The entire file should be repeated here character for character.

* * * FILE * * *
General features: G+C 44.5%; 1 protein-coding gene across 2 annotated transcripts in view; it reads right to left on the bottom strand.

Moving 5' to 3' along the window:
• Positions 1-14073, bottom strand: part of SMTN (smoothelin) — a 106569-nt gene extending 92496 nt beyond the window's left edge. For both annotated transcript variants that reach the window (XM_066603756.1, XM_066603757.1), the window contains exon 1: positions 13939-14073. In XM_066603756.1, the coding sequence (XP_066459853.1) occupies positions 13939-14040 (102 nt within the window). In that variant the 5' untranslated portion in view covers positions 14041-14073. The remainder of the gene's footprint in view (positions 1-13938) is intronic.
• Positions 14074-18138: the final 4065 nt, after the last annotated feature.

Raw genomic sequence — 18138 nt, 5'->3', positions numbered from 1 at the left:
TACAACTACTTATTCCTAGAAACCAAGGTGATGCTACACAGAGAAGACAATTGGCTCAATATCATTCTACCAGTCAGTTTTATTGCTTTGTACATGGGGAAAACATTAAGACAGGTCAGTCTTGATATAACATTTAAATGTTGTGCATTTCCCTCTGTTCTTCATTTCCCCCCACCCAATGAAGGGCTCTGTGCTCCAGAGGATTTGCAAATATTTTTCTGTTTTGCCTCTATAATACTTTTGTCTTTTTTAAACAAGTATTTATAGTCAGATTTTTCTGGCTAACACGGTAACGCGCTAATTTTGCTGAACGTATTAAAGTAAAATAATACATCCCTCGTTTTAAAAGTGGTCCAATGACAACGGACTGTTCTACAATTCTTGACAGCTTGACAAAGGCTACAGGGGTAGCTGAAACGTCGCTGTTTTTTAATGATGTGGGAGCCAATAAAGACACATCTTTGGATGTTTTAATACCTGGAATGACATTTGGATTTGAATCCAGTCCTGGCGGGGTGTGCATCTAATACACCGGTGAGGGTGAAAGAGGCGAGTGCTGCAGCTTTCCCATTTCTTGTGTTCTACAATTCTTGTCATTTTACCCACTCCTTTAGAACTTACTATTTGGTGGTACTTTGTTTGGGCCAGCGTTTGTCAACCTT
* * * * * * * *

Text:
General features: G+C 44.5%; 1 protein-coding gene across 2 annotated transcripts in view; it reads right to left on the bottom strand.

Moving 5' to 3' along the window:
• Positions 1-14073, bottom strand: part of SMTN (smoothelin) — a 106569-nt gene extending 92496 nt beyond the window's left edge. For both annotated transcript variants that reach the window (XM_066603756.1, XM_066603757.1), the window contains exon 1: positions 13939-14073. In XM_066603756.1, the coding sequence (XP_066459853.1) occupies positions 13939-14040 (102 nt within the window). In that variant the 5' untranslated portion in view covers positions 14041-14073. The remainder of the gene's footprint in view (positions 1-13938) is intronic.
• Positions 14074-18138: the final 4065 nt, after the last annotated feature.

Raw genomic sequence — 18138 nt, 5'->3', positions numbered from 1 at the left:
TACAACTACTTATTCCTAGAAACCAAGGTGATGCTACACAGAGAAGACAATTGGCTCAATATCATTCTACCAGTCAGTTTTATTGCTTTGTACATGGGGAAAACATTAAGACAGGTCAGTCTTGATATAACATTTAAATGTTGTGCATTTCCCTCTGTTCTTCATTTCCCCCCACCCAATGAAGGGCTCTGTGCTCCAGAGGATTTGCAAATATTTTTCTGTTTTGCCTCTATAATACTTTTGTCTTTTTTAAACAAGTATTTATAGTCAGATTTTTCTGGCTAACACGGTAACGCGCTAATTTTGCTGAACGTATTAAAGTAAAATAATACATCCCTCGTTTTAAAAGTGGTCCAATGACAACGGACTGTTCTACAATTCTTGACAGCTTGACAAAGGCTACAGGGGTAGCTGAAACGTCGCTGTTTTTTAATGATGTGGGAGCCAATAAAGACACATCTTTGGATGTTTTAATACCTGGAATGACATTTGGATTTGAATCCAGTCCTGGCGGGGTGTGCATCTAATACACCGGTGAGGGTGAAAGAGGCGAGTGCTGCAGCTTTCCCATTTCTTGTGTTCTACAATTCTTGTCATTTTACCCACTCCTTTAGAACTTACTATTTGGTGGTACTTTGTTTGGGCCAGCGTTTGTCAACCTT